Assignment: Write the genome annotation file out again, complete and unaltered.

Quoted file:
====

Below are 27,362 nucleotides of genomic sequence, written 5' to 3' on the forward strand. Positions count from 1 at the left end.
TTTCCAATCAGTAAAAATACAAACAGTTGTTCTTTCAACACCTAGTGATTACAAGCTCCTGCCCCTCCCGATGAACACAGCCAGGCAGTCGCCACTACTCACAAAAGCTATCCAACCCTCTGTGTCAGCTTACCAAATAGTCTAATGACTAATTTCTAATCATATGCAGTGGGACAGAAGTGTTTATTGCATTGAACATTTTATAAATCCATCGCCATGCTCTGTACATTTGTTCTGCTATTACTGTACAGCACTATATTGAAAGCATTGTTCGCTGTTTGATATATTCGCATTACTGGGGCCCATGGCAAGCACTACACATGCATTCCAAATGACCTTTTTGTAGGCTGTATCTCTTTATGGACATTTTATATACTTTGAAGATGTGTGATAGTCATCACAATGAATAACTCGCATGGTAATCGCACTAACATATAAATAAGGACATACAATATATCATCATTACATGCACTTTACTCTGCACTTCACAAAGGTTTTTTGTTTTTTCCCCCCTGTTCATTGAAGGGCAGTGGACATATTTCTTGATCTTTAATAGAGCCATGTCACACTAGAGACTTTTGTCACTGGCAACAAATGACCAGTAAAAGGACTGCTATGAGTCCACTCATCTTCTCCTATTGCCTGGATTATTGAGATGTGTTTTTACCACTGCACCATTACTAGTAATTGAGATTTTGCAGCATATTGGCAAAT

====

Below are 27,362 nucleotides of genomic sequence, written 5' to 3' on the forward strand. Positions count from 1 at the left end.
TTTCCAATCAGTAAAAATACAAACAGTTGTTCTTTCAACACCTAGTGATTACAAGCTCCTGCCCCTCCCGATGAACACAGCCAGGCAGTCGCCACTACTCACAAAAGCTATCCAACCCTCTGTGTCAGCTTACCAAATAGTCTAATGACTAATTTCTAATCATATGCAGTGGGACAGAAGTGTTTATTGCATTGAACATTTTATAAATCCATCGCCATGCTCTGTACATTTGTTCTGCTATTACTGTACAGCACTATATTGAAAGCATTGTTCGCTGTTTGATATATTCGCATTACTGGGGCCCATGGCAAGCACTACACATGCATTCCAAATGACCTTTTTGTAGGCTGTATCTCTTTATGGACATTTTATATACTTTGAAGATGTGTGATAGTCATCACAATGAATAACTCGCATGGTAATCGCACTAACATATAAATAAGGACATACAATATATCATCATTACATGCACTTTACTCTGCACTTCACAAAGGTTTTTTGTTTTTTCCCCCCTGTTCATTGAAGGGCAGTGGACATATTTCTTGATCTTTAATAGAGCCATGTCACACTAGAGACTTTTGTCACTGGCAACAAATGACCAGTAAAAGGACTGCTATGAGTCCACTCATCTTCTCCTATTGCCTGGATTATTGAGATGTGTTTTTACCACTGCACCATTACTAGTAATTGAGATTTTGCAGCATATTGGCAAAT